Our Organic-fed Beef...Born here, raised here, fed here!

This past week has been a great reminder as to why cattle can't always be outside on pasture all year round in Ohio. With the cloudy days, the rains, and oh yeah the SNOW...the pasture is not ready for the heavy grazing that cattle provide. This is why we have to supplement with grain during the winter months.

This Wednesday's blog post is about the process of how we make our cattle feed right here on the farm to supplement the hay bales to nourish the cattle during the winter months. It all starts with some seeds. We plant certified organic corn seed each spring in a few fields on our farm. With some sunshine, a little rain(usually much more than a little), and a lot of prayers, the corn matures and is ready to harvest in late Fall. When the weather permits, the corn is harvested using our corn-picker pulling a hopper wagon. You may see the neighbors with massive semi-trucks hauling to local co-ops. However, we harvest the entire ear of corn, still on the cob. The corn-picker simply rips the corn(and sometimes the husk) off the stalk and shoots it out into the trailing hopper wagon. When the wagon is full, it is pulled to the corn crib where it is aligned with a grain elevator. The corn is carefully dropped out of the wagon and pulled up above the barn, where it drops down through an opening and falls to the wooden floor. We usually fill both sides of the crib each fall. The crib is utilized for numerous reasons. Initially, in the past times, farmers did not shell the corn and store it in grain bins or sell it immediately. It was often air-dried in cribs with wooden floors and wire meshed sides. This is a natural way to dry the corn, without the use of expensive propane or natural gas. It also keeps more nutritional content in the corn. The cob of the corn is also utilized when it is ground up, and thus there is less waste involved. The corn settles in the crib and waits there until it is needed for winter feeding.

Next, the process of grinding (preparing) the feed begins. We have a New Holland feed grinder that is kind of like a giant kitchen mixer. We shovel in lots of corn along with some of our certified organic oats(These are raised similarly to corn but harvested with the combine and then stored in a bin until needed). Together they are blended and mixed in the grinder. Next, David drives the tractor and grinder to the cattle barn, where an auger is extended that can dump into bags, a trough, or a storage bin. It empties over a few minutes and the cattle are instantly happy.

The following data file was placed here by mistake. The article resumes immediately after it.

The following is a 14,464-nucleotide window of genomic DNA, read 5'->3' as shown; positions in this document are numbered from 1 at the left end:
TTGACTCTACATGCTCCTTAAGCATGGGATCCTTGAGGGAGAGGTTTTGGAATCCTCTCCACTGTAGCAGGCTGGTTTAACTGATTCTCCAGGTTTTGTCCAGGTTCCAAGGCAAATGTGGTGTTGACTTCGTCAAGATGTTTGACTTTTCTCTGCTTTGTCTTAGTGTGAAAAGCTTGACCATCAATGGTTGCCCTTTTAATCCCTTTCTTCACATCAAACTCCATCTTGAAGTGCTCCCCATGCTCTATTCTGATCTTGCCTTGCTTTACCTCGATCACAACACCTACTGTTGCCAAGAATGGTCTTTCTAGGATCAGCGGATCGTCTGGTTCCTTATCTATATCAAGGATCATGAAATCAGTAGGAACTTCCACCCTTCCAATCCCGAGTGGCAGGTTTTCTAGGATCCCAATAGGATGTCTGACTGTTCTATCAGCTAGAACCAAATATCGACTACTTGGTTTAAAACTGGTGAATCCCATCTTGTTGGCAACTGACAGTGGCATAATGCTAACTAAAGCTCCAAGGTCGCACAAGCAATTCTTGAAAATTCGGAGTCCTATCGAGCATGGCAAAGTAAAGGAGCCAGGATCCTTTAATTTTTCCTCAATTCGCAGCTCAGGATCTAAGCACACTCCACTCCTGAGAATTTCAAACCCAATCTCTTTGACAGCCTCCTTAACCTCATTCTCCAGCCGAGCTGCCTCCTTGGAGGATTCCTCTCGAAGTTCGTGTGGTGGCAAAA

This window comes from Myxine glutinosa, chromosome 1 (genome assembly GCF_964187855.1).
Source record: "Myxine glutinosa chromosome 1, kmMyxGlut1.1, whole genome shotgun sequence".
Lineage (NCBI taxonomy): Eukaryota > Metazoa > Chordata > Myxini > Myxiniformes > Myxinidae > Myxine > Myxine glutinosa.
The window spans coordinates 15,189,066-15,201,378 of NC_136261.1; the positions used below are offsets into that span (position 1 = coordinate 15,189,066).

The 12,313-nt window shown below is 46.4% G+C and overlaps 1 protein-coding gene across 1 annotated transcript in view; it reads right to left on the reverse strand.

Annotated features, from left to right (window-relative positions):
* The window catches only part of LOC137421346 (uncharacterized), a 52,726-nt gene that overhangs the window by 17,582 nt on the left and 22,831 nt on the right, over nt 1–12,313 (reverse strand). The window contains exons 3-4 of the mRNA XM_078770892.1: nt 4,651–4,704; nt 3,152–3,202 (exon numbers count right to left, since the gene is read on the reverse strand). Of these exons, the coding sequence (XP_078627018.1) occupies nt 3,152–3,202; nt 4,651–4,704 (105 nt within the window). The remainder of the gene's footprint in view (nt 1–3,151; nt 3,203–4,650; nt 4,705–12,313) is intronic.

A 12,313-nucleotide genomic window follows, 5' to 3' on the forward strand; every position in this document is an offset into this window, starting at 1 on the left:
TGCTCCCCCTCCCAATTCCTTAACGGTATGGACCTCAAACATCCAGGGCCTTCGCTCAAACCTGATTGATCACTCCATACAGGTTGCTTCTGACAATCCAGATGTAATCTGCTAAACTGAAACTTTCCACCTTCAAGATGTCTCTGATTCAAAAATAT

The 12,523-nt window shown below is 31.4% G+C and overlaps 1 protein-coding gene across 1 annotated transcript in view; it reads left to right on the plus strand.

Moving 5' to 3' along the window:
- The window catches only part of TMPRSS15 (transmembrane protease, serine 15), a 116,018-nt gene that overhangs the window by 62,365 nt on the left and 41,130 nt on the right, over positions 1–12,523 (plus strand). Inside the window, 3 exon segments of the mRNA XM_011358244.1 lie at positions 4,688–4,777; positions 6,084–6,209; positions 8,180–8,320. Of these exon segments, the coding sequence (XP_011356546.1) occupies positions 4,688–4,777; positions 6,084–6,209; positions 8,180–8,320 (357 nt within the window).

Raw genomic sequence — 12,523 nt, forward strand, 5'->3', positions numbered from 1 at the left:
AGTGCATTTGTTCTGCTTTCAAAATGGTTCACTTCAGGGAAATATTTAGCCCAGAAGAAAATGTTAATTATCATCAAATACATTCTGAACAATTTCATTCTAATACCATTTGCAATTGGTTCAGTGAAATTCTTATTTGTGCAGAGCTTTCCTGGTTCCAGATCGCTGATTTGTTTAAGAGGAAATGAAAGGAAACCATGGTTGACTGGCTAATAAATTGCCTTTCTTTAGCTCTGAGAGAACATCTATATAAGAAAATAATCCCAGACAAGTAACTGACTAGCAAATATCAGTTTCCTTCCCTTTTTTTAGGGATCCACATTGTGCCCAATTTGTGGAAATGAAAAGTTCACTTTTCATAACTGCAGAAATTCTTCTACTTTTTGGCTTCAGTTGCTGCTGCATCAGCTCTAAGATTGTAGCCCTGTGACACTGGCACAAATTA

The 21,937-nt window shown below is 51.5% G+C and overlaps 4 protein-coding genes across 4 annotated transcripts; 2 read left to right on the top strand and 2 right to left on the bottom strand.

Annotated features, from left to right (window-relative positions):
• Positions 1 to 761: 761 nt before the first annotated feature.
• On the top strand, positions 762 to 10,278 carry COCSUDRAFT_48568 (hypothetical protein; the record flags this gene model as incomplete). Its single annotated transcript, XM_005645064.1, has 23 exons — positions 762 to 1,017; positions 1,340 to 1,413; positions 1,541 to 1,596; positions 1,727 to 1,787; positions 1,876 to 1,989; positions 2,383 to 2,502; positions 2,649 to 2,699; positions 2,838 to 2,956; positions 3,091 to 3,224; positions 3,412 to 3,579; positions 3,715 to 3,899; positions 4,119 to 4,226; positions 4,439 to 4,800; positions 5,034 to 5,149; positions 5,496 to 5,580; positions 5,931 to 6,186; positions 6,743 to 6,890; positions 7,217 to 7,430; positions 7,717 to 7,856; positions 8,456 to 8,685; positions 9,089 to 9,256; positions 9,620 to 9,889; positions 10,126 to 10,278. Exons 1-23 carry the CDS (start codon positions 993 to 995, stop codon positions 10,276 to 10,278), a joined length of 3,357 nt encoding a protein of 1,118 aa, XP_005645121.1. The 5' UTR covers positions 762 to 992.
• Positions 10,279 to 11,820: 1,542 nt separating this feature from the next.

Grain alone can not nourish a cow. Actually, our cows are fed at a ratio of about 3/4 hay and 1/4 grain. Each day multiple round bales of hay are rolled in with the cows. These round bales are made during the summer when we cut hay, let it dry, rake it into rows, and then bale it up. These bales are lined up and ready to be used when needed. Additionally, we supplement our cattle with red salt blocks. These salt blocks are the only thing consumed by our cattle that is not raised on our farm. They are certified organic, and shipped from Minnesota. They contain over 90 trace minerals that are essential for helping our cattle live healthy, happy lives. We are proud of the way we raise our cattle, and wanted to post this to give all of our customers an inside look at what exactly it means to be "Organic-fed Beef". Take a look at the pictures and captions to see this process in-depth.

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Your stop for organic meat products in North Central Ohio

Call 9am-5pm to arrange a time for meat pick-up

419-683-3961

Address: 7950 Oldfield Road Crestline, Ohio 44827

Email: paynterfamilyfarm@hotmail.com

Phone: 419-683-3961

Grains, Pork, and Chickens Certified Organic

Global Organic Alliance

Bellefontaine, Ohio

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Beef and Turkey

Fed Certified Organic pastures and grain